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Special Issue "CNS-Drugs and Therapy"

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A special issue of Pharmaceuticals (ISSN 1424-8247).

Deadline for manuscript submissions: closed (30 June 2013)

Special Issue Editor

Guest Editor
Prof. Dr. Michael Kassiou (Website)

School of Chemistry, Brain and Mind Research Institute, The University of Sydney, NSW, 2006, Australia
Interests: CNS active molecules; neuroprotective agents; medicinal chemistry and drug discovery; structure-activity relationships of CNS bioactive molecules; rationale CNS drug design and evaluation; heterocyclic chemistry

Special Issue Information

Submission

Manuscripts should be submitted online at www.mdpi.com by registering and logging in to this website. Once you are registered, click here to go to the submission form. Manuscripts can be submitted until the deadline. Papers will be published continuously (as soon as accepted) and will be listed together on the special issue website. Research articles, review articles as well as communications are invited. For planned papers, a title and short abstract (about 100 words) can be sent to the Editorial Office for announcement on this website.

Submitted manuscripts should not have been published previously, nor be under consideration for publication elsewhere (except conference proceedings papers). All manuscripts are refereed through a peer-review process. A guide for authors and other relevant information for submission of manuscripts is available on the Instructions for Authors page. Pharmaceuticals is an international peer-reviewed Open Access quarterly journal published by MDPI.

Please visit the Instructions for Authors page before submitting a manuscript. The Article Processing Charge (APC) for publication in this open access journal is 800 CHF (Swiss Francs).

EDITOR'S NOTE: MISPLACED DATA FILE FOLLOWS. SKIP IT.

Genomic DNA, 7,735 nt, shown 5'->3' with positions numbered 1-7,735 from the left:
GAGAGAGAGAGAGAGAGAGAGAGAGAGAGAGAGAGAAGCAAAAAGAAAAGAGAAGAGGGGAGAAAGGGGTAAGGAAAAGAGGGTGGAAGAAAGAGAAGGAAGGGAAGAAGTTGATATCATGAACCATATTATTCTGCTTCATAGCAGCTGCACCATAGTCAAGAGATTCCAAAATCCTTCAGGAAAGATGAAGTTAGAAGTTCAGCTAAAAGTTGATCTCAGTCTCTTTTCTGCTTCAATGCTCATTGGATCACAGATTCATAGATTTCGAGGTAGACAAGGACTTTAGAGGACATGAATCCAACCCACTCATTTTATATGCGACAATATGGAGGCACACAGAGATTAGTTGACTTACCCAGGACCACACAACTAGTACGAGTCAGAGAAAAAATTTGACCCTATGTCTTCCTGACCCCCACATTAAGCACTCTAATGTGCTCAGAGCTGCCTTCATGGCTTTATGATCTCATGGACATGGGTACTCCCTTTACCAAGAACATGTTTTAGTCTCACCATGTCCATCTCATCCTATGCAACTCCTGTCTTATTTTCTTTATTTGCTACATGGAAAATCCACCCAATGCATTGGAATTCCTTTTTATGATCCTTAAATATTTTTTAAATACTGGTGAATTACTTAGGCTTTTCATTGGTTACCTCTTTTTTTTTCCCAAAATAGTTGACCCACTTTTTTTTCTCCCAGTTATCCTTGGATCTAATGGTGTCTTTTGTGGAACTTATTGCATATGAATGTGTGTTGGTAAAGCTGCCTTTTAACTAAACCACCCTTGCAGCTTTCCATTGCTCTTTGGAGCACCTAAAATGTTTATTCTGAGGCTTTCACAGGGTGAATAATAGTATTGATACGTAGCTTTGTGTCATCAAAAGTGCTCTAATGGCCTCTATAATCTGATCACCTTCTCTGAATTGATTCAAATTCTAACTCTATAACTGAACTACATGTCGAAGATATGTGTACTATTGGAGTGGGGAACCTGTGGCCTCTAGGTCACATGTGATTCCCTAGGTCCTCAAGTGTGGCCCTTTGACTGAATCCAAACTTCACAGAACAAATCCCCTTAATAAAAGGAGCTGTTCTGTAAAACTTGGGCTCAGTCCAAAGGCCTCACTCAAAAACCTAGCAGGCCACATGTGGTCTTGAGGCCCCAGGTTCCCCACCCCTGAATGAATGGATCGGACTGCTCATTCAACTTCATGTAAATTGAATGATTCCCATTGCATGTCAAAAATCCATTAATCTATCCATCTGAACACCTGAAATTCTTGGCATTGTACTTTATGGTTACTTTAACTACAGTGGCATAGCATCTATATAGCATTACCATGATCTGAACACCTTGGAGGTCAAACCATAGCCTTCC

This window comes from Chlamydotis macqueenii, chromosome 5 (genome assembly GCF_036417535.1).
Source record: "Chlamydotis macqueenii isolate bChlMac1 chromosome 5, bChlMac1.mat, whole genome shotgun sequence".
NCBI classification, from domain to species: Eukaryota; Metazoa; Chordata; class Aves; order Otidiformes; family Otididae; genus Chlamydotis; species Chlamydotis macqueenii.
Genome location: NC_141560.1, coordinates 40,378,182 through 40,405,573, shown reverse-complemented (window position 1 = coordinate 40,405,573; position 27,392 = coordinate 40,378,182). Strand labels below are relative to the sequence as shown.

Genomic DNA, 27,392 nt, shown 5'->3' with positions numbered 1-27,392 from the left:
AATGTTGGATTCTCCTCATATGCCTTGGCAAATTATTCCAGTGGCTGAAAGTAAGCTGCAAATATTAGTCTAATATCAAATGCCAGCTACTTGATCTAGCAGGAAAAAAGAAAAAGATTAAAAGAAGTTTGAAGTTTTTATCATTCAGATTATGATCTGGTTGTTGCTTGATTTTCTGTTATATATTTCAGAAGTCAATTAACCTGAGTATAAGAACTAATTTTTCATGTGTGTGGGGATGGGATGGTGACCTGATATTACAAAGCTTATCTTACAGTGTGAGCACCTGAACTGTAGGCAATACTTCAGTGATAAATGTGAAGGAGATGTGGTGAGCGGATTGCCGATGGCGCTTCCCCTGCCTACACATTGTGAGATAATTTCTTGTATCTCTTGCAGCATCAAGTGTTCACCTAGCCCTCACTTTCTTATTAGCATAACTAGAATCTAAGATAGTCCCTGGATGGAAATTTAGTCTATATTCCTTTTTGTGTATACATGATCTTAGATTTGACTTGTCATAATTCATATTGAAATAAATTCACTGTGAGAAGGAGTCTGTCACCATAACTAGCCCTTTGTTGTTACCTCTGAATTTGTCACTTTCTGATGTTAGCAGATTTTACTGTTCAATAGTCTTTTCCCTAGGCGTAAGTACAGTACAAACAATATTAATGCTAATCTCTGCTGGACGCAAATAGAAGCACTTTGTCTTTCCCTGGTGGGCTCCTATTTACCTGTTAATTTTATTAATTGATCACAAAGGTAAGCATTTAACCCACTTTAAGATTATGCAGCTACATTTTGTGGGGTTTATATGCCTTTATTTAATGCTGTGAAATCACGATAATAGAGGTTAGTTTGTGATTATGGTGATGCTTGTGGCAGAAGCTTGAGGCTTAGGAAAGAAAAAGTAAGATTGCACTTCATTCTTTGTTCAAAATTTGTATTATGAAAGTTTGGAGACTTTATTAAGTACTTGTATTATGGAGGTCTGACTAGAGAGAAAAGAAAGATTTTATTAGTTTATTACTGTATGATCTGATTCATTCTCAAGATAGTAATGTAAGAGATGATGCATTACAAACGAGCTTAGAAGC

Published Papers (4 papers)

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Research

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Open AccessArticle A Potent (R)-alpha-bis-lipoyl Derivative Containing 8-Hydroxyquinoline Scaffold: Synthesis and Biological Evaluation of Its Neuroprotective Capabilities in SH-SY5Y Human Neuroblastoma Cells
Pharmaceuticals 2013, 6(1), 54-69; doi:10.3390/ph6010054
Received: 6 December 2012 / Revised: 18 December 2012 / Accepted: 31 December 2012 / Published: 7 January 2013
Cited by 12 | PDF Full-text (887 KB) | HTML Full-text | XML Full-text
Abstract
A novel bis-lipoyl derivative containing 8-hydroxyquinoline scaffold (LA-HQ-LA, 5) was synthesized as a new multifunctional drug candidate with antioxidant, chelant, and neuroprotective properties for the treatment of neurodegenerative diseases. We have investigated the potential effectiveness of LA-HQ-LA against the cytotoxicity induced [...] Read more.
A novel bis-lipoyl derivative containing 8-hydroxyquinoline scaffold (LA-HQ-LA, 5) was synthesized as a new multifunctional drug candidate with antioxidant, chelant, and neuroprotective properties for the treatment of neurodegenerative diseases. We have investigated the potential effectiveness of LA-HQ-LA against the cytotoxicity induced by 6-OHDA and H2O2 on human neuroblastoma SH-SY5Y cell line. Our outcomes showed that LA-HQ-LA resulted in significant neuroprotective and antioxidant effects against H2O2- and 6-OHDA-induced neurotoxicity in human neuroblastoma SH-SY5Y cells, as assessed by MTT assay. In particular, it showed potent neuroprotective effects against 6-OHDA in RA/PMA differentiated cells at all the tested concentrations. Full article
(This article belongs to the Special Issue CNS-Drugs and Therapy)
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Review

Jump to: Research

Open AccessReview From Single Target to Multitarget/Network Therapeutics in Alzheimer’s Therapy
Pharmaceuticals 2014, 7(2), 113-135; doi:10.3390/ph7020113
Received: 16 December 2013 / Revised: 13 January 2014 / Accepted: 17 January 2014 / Published: 23 January 2014
Cited by 22 | PDF Full-text (389 KB) | HTML Full-text | XML Full-text
Abstract
Brain network dysfunction in Alzheimer’s disease (AD) involves many proteins (enzymes), processes and pathways, which overlap and influence one another in AD pathogenesis. This complexity challenges the dominant paradigm in drug discovery or a single-target drug for a single mechanism. Although this [...] Read more.